Thucydides, unlike Herodotus, explained self-sufficiency to describe events regarding inter-state relations as well as individuals. For example, in the case of the Corinthian speech about the Corcyreans (1.37), the Corinthians blamed the Corcyreans of being in a self-sufficient position by not allying with anyone or encountering other countries not “out of prudence…, but they have followed this policy with evil intentions, not out of virtue, and did not want to have an ally as witness to their crimes nor to face disgrace by calling one in.” Thus, in Thucydides, those countries who attempted to be self-sufficient were seen to be evil and wrong-doers. A state that shows itself as self-sufficient is perceived by its neighbors to be “shady”. Another example of self-sufficiency goes back to Athens and Pericles’ Funeral Oration where he wrote “Those of us here now who are still somewhere in the prime of life have expanded most areas of it and in all respects provided the city with the fullest resources for both war and peace(Thuc. 1.36)”. This depicted that the citizens of Athens have forever been preparing their city for any situation self-sufficiently. Consequentially, the arrogance portrayed in his Oration eventually led to the overconfidence of the empire and the ultimate defeat versus Syracuse.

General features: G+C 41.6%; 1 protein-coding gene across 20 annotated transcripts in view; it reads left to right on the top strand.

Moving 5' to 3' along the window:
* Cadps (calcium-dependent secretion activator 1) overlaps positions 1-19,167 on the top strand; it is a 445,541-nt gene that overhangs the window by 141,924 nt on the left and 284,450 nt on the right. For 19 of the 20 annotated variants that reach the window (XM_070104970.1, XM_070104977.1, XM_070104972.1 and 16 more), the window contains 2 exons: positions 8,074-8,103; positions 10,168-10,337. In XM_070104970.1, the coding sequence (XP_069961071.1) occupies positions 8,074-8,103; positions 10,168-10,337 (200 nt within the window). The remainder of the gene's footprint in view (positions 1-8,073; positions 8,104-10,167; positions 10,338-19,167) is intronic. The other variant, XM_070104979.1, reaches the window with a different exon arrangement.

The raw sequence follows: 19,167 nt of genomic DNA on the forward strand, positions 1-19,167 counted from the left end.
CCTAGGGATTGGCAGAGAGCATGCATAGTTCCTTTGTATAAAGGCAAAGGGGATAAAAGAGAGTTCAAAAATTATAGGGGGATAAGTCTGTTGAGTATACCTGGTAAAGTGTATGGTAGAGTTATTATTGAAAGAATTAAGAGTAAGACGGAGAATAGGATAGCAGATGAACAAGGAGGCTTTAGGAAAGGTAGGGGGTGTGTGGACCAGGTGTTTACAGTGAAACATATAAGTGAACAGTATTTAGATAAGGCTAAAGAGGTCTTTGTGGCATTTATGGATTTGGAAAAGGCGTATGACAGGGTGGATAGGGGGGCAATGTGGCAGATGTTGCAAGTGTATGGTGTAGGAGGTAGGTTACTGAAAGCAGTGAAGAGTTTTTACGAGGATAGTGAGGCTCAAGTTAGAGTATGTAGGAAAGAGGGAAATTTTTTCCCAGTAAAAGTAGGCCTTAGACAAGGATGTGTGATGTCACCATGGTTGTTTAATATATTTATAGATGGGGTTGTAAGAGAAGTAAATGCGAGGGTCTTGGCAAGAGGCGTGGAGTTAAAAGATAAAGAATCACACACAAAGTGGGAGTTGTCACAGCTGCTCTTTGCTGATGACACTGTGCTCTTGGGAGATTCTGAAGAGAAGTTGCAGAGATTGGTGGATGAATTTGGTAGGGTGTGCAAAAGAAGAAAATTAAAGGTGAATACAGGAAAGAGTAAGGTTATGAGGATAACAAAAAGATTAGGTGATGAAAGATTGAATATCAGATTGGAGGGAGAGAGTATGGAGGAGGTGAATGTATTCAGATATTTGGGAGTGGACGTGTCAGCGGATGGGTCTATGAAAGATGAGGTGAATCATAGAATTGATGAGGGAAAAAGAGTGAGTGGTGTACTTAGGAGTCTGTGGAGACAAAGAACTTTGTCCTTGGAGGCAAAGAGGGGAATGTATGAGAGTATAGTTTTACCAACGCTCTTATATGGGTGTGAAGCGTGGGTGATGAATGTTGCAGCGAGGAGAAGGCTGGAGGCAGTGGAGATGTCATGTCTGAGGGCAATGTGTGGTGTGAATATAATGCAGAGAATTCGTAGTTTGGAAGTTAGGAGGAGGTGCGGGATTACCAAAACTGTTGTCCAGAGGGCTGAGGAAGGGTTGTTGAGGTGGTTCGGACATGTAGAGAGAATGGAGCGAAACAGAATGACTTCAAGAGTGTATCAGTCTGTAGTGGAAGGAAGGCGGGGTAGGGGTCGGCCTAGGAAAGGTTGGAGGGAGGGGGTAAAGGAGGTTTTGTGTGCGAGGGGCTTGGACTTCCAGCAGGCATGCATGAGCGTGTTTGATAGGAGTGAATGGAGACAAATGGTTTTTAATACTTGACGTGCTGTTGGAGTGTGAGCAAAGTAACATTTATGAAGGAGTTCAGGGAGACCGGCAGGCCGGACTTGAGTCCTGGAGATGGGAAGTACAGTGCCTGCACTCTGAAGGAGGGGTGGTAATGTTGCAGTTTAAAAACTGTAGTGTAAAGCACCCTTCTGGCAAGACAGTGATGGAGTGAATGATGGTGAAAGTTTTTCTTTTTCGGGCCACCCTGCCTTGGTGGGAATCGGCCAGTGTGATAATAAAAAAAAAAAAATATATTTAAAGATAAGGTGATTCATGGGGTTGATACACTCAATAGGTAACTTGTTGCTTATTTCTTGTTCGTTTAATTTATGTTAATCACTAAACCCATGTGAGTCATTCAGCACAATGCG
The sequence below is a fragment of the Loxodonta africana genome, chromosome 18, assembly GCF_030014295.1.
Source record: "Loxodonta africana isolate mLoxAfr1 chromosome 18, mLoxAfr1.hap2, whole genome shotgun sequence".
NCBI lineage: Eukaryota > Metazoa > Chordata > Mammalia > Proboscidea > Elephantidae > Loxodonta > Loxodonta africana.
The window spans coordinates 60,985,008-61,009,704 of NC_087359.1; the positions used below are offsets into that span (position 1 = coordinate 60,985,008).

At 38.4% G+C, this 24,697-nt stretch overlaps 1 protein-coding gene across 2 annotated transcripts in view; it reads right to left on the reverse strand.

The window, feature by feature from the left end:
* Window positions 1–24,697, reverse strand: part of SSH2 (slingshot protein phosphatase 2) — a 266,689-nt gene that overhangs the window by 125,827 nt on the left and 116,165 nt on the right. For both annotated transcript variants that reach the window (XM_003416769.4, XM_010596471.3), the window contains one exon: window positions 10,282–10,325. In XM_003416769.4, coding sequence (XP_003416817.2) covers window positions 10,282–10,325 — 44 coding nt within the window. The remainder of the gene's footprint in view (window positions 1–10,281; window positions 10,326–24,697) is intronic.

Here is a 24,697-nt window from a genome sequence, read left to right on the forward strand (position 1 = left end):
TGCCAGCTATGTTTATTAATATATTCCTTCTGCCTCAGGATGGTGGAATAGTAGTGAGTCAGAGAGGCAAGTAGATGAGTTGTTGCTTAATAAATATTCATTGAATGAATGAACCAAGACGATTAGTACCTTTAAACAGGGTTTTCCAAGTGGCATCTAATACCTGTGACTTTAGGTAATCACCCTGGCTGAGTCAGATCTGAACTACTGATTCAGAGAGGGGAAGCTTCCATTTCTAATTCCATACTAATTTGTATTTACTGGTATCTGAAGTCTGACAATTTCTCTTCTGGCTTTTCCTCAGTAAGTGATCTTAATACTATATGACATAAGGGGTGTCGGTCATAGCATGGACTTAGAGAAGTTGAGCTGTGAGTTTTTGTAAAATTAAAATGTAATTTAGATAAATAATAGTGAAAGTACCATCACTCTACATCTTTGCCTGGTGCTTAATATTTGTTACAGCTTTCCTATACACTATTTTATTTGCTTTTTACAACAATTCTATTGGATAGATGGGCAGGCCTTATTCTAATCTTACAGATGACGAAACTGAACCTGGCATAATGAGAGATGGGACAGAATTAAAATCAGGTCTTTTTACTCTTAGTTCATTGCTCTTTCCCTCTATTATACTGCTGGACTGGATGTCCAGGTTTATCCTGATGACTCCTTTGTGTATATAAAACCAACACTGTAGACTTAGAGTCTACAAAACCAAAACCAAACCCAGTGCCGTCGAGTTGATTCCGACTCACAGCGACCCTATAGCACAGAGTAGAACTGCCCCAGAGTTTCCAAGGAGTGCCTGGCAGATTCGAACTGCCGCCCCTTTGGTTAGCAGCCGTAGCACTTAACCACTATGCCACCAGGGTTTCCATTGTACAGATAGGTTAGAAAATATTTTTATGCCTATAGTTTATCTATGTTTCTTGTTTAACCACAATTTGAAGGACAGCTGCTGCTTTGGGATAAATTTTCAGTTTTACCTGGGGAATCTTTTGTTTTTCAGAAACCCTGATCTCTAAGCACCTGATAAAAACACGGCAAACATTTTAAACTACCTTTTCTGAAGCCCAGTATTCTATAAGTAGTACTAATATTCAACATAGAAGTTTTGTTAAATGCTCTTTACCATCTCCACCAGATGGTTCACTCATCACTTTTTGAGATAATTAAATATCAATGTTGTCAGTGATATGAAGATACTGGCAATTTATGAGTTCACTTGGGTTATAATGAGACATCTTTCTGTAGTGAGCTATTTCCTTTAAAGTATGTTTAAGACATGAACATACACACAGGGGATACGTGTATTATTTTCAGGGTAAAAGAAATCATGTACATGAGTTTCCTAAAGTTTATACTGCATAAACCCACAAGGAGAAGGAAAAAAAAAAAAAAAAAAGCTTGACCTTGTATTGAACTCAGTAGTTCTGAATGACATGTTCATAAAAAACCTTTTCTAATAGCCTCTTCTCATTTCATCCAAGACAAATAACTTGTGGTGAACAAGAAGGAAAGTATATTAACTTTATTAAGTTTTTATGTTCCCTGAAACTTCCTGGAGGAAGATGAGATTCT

In conclusion, self-sufficiency is expressed throughout history beginning with the first historian Herodotus and will continue in the future. We continuously see how no man or state can be entirely self-sufficient because no one can achieve everything they want without the help of others or others attempting to disrupt one’s individuality. This may be due to the instinctive greed in humans or just the drive for conformity. Every state, every man influences each other whether they like it or not and those who attempt to isolate themselves from their neighbors tend to the result in conflict as we saw with the Corcyreans and Corinthians in Thucydides. Herodotus focused more on the self-sufficient individual claiming that wealth does not bring happiness; bravery, courage, and heart are the things that constitute a happy life and afterlife. Thucydides, alternatively, expressed self-sufficiency as means to gain power and wealth among individuals and states although the relations with neighboring states become tense. The Funeral Oration by Pericles and the destruction of the plague on Athens in Thucydides and Solon’s speech in Herodotus are in my opinion the best examples in Thucydides of self-sufficient description and activity. Another event describing self-sufficiency not mentioned is Diodotus’s argument in the Mytilean debate (Thuc. 3.41-42) where he attacks Cleon’s claim to spare the Mytlieans with one to kill all of them as fast as possible in order to “consider deliberations to be more about the future than the present (3.44)”. This also gives an idea that whatever benefits their city the most, they will do to maintain peace without having to deal with others; instead by just getting rid of those who have wronged them. Cpao03 12:41, May 16, 2011 (UTC)